Negligence is one of the biggest causes of water heater failure. It is important to prevent damage by keeping up on maintenance and checking to ensure that your RV’s water heater is functioning correctly. There are two signs that a water heater is in good working condition: it has a flame with a blue hue (as opposed to a yellow hue), and it makes a rumbling noise (as opposed to no noise). If you find that your water heater isn't up to par, follow these simple steps for an RV water heater tune up, and get your RV prepped and ready to head back out for another active summer.
-Water tank rinser
-Wrench and socket extension (check your water heater owner’s manual to verify the correct size)
-Cleaning rags (optional)
-Absorbent towels (optional)
-Vinegar or hydrogen peroxide (see tips below)
Start by Cleaning the Burner Tube:
- First things first: turn off all electricity and gas that is fueling your RV! Disconnect power cords, and turn off power switches and gas sources before getting started. Safety first!
- Before doing any work on the burner tube, touch it to make sure it's cool. If it's warm, wait until it's cool to the touch to proceed with the following steps.
- Use your wrench to remove the air shutter screw. Slide down the air shutter to reveal access to the inside of the burner tube.
- Gently use your wire brush to clean out the inside of the tube.
- Follow it up with a blast of compressed air to remove any residual gunk.
- Replace the shutter tube and the air shutter screw.
Next, Empty and Clean the Water Tank
- Just like you did with the burner tube, check to make sure the water in the tank is cool before draining it. To speed up the water cooling process, turn on the faucets or shower in your RV to flush the lines and tank of any hot water. Check the water after 5-10 minutes to see if it's cool to the touch. Once it's cool, you can proceed with the following steps.
- To make draining of the tank easier and quicker, open a faucet inside of your RV. This helps to relieve pressure on the water heater and makes it easier for water to escape when you remove the plug. And if your water heater has a pressure release valve (most do), open this to help level out pressure within the tank.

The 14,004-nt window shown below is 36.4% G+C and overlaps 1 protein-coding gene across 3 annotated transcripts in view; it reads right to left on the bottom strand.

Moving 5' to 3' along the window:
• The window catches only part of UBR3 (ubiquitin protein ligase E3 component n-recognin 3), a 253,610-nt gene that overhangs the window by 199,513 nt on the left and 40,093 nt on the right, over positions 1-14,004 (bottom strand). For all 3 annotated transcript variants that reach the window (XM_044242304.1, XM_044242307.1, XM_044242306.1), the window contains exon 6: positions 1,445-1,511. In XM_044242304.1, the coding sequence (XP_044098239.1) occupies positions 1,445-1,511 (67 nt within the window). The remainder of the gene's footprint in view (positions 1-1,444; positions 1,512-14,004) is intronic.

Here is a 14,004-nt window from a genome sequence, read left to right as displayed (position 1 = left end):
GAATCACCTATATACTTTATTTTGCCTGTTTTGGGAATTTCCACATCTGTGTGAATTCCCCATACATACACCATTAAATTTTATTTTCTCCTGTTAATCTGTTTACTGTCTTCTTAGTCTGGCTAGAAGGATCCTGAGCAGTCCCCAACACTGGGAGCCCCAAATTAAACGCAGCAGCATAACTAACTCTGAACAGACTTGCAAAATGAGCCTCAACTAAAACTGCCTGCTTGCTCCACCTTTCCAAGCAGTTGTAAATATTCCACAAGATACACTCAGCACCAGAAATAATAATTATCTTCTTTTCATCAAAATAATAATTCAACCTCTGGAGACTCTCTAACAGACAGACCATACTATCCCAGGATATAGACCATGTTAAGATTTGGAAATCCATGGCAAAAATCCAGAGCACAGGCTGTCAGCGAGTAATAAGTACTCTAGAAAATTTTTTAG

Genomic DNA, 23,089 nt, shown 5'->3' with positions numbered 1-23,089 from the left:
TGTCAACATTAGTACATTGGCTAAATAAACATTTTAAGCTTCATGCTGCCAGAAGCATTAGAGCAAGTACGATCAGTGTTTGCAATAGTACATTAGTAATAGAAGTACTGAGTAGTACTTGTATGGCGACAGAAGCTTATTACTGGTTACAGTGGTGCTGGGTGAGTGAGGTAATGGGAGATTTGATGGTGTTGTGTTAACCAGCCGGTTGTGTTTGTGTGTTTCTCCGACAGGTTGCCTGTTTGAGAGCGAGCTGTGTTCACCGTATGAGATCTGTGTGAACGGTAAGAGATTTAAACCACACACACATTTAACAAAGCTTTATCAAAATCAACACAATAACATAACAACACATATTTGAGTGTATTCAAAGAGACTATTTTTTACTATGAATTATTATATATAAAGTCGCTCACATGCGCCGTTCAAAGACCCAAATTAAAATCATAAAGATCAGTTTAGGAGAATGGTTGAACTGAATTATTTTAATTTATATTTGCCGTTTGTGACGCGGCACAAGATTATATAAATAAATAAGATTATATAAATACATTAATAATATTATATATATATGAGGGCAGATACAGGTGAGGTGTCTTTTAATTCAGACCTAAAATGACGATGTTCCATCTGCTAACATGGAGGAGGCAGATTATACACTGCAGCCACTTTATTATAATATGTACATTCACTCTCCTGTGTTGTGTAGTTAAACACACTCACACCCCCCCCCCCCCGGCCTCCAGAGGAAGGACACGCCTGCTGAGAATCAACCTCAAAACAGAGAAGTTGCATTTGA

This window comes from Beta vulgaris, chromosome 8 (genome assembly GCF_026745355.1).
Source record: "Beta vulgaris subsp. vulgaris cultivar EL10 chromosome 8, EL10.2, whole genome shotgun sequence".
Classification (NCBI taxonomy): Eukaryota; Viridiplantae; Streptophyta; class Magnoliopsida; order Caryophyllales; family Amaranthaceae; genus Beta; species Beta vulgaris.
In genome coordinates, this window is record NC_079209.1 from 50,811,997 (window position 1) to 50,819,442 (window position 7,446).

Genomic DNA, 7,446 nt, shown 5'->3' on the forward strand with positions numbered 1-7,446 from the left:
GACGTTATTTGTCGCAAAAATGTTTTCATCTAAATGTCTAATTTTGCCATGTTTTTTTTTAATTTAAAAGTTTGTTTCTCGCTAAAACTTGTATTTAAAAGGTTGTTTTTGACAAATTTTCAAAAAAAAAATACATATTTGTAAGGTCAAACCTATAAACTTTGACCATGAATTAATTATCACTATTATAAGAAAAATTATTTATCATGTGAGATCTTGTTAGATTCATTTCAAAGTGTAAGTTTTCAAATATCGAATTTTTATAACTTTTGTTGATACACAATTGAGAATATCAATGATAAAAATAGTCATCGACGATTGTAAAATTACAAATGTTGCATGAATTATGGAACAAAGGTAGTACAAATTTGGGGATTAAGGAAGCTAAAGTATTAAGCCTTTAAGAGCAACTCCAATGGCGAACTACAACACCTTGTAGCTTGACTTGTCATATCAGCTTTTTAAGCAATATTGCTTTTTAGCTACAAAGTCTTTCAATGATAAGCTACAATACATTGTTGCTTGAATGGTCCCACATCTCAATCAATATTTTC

- On one of the lower corners of the tank you'll see the plug. Remove it so that water can start draining out.
- However, depending on the manufacturer of your RV, your water heater may have an anode rod in it that has to be removed. An anode rod is in place to absorb the corrosive elements found in water so that your water heater doesn't absorb them. This will extend the life of your water heater and should be replaced yearly. Use a wrench and socket to remove it. Water will begin draining once you pull the anode rod out.
- Hook up a fresh water hose to a water tank rinser (Camco makes a great one) and insert it inside the drain hole. Feed water into the tank and move the rinser around so that it sprays all sides of the interior of the water heater. This step is necessary to stir up debris that's settled in the bottom of the tank and did not flow out with the water. You don't want this gunk lingering in your tank, so continue rinsing it until the water appears clear and free of foreign materials.
- When you're confident that the tank is clean, stop rinsing and replace the drain plug. Or, if your RV's water heater has an anode, put a brand new one in place if your existing one shows signs of corrosion. If not, you can reuse it until it starts to show wear (see tip #1 below).
- To prevent the inside of your water tank from rusting, make sure to replace your anode rod when it has lost approximately 75% of its mass.
- If your water heater develops a rotten egg smell, flush the tank with a bottle or two of household vinegar or hydrogen peroxide.
- You might want to put down a bucket to catch the water that drains from your tank, as it might contain rust and deposits that could stain your driveway.
- If you notice that there are flakes of lining coming out with the debris and sediment when you're rinsing your tank, this is a sign that your water heater needs to be replaced.
Maintaining your RV’s water heater is vital to preventing ignition issues and poor combustion. It is recommended that you clean and service your RV water heater yearly. If you continue to have problems with your water heater after tuning it up, be sure to consult with a qualified RV servicing facility. With routine maintenance, you should be able to keep your RV’s water heater in top operating condition and ready for whatever adventure lies ahead.